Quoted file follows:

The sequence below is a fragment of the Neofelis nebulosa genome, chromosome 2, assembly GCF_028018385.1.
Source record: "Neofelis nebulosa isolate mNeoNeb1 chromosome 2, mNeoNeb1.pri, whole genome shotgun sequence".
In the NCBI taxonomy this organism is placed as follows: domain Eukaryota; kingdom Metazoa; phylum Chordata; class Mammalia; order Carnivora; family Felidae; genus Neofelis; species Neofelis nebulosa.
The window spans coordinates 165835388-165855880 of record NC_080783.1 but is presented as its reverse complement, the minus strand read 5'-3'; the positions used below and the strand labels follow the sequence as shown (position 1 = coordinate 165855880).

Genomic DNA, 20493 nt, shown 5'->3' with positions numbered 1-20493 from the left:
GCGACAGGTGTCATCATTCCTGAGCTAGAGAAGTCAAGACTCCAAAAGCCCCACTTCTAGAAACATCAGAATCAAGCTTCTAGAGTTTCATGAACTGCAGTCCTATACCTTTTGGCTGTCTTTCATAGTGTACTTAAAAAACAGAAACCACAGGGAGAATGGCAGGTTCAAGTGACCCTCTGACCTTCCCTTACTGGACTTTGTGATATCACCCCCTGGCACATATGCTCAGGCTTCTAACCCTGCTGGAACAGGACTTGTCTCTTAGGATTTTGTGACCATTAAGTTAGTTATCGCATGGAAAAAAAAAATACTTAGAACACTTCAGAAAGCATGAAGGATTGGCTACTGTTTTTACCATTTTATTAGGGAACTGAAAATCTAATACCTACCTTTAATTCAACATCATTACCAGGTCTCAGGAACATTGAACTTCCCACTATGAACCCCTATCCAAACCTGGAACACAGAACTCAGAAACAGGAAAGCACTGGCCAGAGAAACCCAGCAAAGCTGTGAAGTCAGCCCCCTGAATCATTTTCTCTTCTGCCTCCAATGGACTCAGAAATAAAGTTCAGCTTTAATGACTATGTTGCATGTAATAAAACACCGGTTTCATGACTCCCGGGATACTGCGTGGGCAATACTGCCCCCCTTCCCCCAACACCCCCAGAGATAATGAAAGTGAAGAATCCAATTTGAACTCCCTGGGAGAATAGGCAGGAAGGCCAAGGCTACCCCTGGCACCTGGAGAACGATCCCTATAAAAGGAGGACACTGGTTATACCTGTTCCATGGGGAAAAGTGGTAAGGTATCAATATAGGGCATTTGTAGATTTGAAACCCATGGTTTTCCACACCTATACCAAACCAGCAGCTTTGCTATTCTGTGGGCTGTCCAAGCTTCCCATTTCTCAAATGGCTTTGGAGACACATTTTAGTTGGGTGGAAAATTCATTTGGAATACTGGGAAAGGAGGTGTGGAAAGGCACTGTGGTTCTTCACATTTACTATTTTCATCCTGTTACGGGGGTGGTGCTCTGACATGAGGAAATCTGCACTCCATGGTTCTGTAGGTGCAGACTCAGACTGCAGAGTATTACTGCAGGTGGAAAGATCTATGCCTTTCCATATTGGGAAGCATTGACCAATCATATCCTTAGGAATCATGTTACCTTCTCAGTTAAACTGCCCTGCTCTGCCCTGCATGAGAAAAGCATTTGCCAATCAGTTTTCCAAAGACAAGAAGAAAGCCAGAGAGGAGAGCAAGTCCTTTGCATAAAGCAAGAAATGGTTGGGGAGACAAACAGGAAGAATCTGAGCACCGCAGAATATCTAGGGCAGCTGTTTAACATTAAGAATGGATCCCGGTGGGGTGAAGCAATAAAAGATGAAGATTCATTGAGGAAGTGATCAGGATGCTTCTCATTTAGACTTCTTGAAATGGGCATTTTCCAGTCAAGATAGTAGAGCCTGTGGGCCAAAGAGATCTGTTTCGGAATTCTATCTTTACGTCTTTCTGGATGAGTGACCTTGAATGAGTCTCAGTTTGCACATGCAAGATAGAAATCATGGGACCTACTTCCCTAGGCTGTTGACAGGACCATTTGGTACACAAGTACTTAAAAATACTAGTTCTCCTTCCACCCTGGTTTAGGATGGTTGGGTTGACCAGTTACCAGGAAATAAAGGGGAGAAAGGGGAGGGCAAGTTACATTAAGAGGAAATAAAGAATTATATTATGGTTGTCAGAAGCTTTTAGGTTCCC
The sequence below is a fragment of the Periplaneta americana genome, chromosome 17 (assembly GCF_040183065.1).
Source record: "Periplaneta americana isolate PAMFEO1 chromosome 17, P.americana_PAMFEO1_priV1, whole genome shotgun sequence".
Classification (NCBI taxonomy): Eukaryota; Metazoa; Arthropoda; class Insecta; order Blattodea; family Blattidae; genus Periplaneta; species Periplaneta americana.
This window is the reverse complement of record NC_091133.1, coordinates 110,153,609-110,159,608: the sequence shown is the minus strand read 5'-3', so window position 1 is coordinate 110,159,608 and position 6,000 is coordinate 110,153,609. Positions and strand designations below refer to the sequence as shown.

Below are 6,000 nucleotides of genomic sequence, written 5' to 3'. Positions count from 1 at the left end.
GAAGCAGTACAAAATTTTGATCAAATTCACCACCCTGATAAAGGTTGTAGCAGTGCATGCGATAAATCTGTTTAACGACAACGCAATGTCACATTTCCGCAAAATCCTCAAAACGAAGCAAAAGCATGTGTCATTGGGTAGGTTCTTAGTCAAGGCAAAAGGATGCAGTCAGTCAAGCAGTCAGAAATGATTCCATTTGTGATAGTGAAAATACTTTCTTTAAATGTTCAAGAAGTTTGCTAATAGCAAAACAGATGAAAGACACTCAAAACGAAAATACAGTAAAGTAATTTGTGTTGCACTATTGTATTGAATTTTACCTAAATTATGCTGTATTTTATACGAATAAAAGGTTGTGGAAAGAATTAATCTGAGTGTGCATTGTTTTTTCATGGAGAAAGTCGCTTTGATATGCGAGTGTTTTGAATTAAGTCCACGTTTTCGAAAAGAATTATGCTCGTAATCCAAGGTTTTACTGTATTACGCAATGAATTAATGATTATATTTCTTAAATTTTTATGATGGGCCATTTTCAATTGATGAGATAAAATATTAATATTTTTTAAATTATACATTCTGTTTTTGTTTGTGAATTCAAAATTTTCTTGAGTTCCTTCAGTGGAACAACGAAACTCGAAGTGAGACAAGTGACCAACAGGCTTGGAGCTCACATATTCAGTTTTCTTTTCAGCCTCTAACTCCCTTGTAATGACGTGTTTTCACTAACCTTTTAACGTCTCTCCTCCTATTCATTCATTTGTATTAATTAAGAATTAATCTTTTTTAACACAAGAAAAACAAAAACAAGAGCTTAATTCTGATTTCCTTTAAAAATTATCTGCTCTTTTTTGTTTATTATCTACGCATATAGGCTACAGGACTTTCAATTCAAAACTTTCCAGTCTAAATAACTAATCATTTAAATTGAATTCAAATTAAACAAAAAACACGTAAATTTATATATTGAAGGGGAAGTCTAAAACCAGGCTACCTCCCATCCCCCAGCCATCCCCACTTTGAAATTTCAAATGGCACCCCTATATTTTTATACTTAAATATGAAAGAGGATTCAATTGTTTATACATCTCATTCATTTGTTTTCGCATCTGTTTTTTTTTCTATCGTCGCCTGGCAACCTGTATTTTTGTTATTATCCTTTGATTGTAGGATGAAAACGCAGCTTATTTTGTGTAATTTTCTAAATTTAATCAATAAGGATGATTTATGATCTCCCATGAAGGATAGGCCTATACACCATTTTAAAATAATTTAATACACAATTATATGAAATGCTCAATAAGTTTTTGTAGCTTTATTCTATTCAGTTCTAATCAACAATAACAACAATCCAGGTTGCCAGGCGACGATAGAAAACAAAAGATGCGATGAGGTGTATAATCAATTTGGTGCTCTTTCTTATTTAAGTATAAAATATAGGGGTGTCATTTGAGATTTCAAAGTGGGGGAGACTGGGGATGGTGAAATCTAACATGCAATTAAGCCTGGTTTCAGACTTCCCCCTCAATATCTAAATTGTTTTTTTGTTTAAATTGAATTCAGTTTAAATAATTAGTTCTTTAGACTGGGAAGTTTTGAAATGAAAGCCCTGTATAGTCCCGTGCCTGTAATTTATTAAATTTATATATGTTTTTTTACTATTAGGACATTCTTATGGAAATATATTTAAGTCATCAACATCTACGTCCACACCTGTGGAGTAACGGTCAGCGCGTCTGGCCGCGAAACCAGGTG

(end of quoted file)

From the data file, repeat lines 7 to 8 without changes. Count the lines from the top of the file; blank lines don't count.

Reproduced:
The sequence below is a fragment of the Periplaneta americana genome, chromosome 17 (assembly GCF_040183065.1).
Source record: "Periplaneta americana isolate PAMFEO1 chromosome 17, P.americana_PAMFEO1_priV1, whole genome shotgun sequence".